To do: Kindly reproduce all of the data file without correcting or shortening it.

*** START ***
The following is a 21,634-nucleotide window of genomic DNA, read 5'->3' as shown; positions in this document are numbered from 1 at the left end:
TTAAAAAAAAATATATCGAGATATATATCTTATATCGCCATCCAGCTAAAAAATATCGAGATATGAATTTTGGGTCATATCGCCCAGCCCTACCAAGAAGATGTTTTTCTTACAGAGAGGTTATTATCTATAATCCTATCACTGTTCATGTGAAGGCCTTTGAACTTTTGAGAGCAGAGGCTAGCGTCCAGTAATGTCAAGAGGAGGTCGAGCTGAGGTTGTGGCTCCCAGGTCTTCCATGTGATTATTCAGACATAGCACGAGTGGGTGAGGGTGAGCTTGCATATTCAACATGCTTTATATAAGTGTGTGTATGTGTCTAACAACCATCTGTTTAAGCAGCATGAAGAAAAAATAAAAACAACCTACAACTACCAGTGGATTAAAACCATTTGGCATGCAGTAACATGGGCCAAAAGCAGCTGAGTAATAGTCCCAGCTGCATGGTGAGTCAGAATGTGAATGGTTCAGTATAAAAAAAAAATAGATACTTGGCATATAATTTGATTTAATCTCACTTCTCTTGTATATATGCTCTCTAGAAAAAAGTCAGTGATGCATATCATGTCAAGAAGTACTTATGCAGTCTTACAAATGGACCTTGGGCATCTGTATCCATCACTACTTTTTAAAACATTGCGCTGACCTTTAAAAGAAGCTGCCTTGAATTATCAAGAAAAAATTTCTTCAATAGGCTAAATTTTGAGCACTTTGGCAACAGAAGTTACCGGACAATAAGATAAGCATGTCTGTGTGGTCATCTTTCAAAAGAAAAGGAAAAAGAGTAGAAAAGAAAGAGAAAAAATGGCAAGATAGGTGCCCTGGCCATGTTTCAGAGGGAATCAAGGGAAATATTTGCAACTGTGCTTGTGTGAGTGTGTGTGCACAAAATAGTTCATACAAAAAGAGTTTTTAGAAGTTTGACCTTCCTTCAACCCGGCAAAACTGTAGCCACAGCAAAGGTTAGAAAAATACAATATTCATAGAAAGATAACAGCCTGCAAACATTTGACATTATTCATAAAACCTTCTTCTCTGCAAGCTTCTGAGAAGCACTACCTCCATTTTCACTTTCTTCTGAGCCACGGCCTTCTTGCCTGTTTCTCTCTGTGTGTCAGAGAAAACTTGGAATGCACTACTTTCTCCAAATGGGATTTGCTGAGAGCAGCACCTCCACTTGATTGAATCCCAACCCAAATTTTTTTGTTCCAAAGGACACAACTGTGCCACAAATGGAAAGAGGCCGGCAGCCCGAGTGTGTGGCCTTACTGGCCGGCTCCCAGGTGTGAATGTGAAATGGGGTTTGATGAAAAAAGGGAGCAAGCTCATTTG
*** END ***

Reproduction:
The following is a 21,634-nucleotide window of genomic DNA, read 5'->3' as shown; positions in this document are numbered from 1 at the left end:
TTAAAAAAAAATATATCGAGATATATATCTTATATCGCCATCCAGCTAAAAAATATCGAGATATGAATTTTGGGTCATATCGCCCAGCCCTACCAAGAAGATGTTTTTCTTACAGAGAGGTTATTATCTATAATCCTATCACTGTTCATGTGAAGGCCTTTGAACTTTTGAGAGCAGAGGCTAGCGTCCAGTAATGTCAAGAGGAGGTCGAGCTGAGGTTGTGGCTCCCAGGTCTTCCATGTGATTATTCAGACATAGCACGAGTGGGTGAGGGTGAGCTTGCATATTCAACATGCTTTATATAAGTGTGTGTATGTGTCTAACAACCATCTGTTTAAGCAGCATGAAGAAAAAATAAAAACAACCTACAACTACCAGTGGATTAAAACCATTTGGCATGCAGTAACATGGGCCAAAAGCAGCTGAGTAATAGTCCCAGCTGCATGGTGAGTCAGAATGTGAATGGTTCAGTATAAAAAAAAAATAGATACTTGGCATATAATTTGATTTAATCTCACTTCTCTTGTATATATGCTCTCTAGAAAAAAGTCAGTGATGCATATCATGTCAAGAAGTACTTATGCAGTCTTACAAATGGACCTTGGGCATCTGTATCCATCACTACTTTTTAAAACATTGCGCTGACCTTTAAAAGAAGCTGCCTTGAATTATCAAGAAAAAATTTCTTCAATAGGCTAAATTTTGAGCACTTTGGCAACAGAAGTTACCGGACAATAAGATAAGCATGTCTGTGTGGTCATCTTTCAAAAGAAAAGGAAAAAGAGTAGAAAAGAAAGAGAAAAAATGGCAAGATAGGTGCCCTGGCCATGTTTCAGAGGGAATCAAGGGAAATATTTGCAACTGTGCTTGTGTGAGTGTGTGTGCACAAAATAGTTCATACAAAAAGAGTTTTTAGAAGTTTGACCTTCCTTCAACCCGGCAAAACTGTAGCCACAGCAAAGGTTAGAAAAATACAATATTCATAGAAAGATAACAGCCTGCAAACATTTGACATTATTCATAAAACCTTCTTCTCTGCAAGCTTCTGAGAAGCACTACCTCCATTTTCACTTTCTTCTGAGCCACGGCCTTCTTGCCTGTTTCTCTCTGTGTGTCAGAGAAAACTTGGAATGCACTACTTTCTCCAAATGGGATTTGCTGAGAGCAGCACCTCCACTTGATTGAATCCCAACCCAAATTTTTTTGTTCCAAAGGACACAACTGTGCCACAAATGGAAAGAGGCCGGCAGCCCGAGTGTGTGGCCTTACTGGCCGGCTCCCAGGTGTGAATGTGAAATGGGGTTTGATGAAAAAAGGGAGCAAGCTCATTTG